git checkout -b someNewBranchName shaYouDestroyed

You’ve now resurrected that commit. Commits don’t actually get destroyed in Git for some 90 days, so you can usually go back and rescue one you didn’t mean to get rid of.


  • 60

    BEWARE! This might not do what you expect if your erroneous commit was a (fast-forward) merge! If your head is on a merge commit (ex: merged branch feature into master), git reset --hard~1 will point the master branch to the last commit inside the feature branch. In this case the specific commit ID should be used instead of the relative command.

    Feb 20, 2013 at 18:46

  • 20

    Consider noting that the number in HEAD~1 can be substituted to any positive integer, e.g. HEAD~3. It may seem obvious, but beginners (like me) are very careful when running git commands, so they may not want to risk messing something up by testing this stuff themselves.

    Aug 13, 2013 at 14:37

  • 161

    Missing a crucial point: If the said commit was previously ‘pushed’ to the remote, any ‘undo’ operation, no matter how simple, will cause enormous pain and suffering to the rest of the users who have this commit in their local copy, when they do a ‘git pull’ in the future. So, if the commit was already ‘pushed’, do this instead: git revert <bad-commit-sha1-id> git push origin :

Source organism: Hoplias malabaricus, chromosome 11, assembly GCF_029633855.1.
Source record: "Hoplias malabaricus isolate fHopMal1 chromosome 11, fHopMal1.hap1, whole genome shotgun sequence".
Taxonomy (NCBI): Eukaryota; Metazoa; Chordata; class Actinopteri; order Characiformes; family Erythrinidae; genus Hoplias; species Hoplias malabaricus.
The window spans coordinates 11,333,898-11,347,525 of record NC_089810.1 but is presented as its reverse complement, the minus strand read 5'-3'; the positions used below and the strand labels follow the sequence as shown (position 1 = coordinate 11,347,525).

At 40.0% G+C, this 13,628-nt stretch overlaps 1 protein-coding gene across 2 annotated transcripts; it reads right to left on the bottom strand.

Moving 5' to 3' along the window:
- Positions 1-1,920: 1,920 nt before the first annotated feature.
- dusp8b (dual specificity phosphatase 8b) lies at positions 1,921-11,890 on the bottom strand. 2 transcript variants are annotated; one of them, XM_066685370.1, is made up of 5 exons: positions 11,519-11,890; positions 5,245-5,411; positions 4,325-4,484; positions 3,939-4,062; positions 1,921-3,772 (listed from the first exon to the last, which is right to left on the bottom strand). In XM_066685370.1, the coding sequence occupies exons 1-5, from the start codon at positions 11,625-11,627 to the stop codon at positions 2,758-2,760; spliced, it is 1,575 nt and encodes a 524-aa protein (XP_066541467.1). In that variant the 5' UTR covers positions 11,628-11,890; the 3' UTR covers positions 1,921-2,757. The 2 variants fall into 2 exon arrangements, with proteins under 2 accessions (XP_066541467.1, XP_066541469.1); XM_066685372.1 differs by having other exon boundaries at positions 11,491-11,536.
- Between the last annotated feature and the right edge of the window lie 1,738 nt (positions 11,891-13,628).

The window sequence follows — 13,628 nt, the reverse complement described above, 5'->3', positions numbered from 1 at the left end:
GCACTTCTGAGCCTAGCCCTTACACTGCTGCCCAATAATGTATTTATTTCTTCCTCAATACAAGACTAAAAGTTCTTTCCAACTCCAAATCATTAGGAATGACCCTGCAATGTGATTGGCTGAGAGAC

Nov 8, 2013 at 23:43

  • 31

    @FractalSpace, it won’t cause “enormous pain and suffering.” I’ve done a few force pushes when using Git with a team. All it takes is communication.

    Nov 9, 2013 at 0:00

  • 31

    @Kyralessa In my workplace, messing up entire team’s workflow and then telling them how to fix sh*t is not called ‘communication’. git history re-write is a destructive operation that results in trashing of parts of the repo. Insisting on its use, while clear and safe alternatives are available is simply irresponsible.

    Nov 9, 2013 at 3:02


There are two ways to “undo” your last commit, depending on whether or not you have already made your commit public (pushed to your remote repository):

How to undo a local commit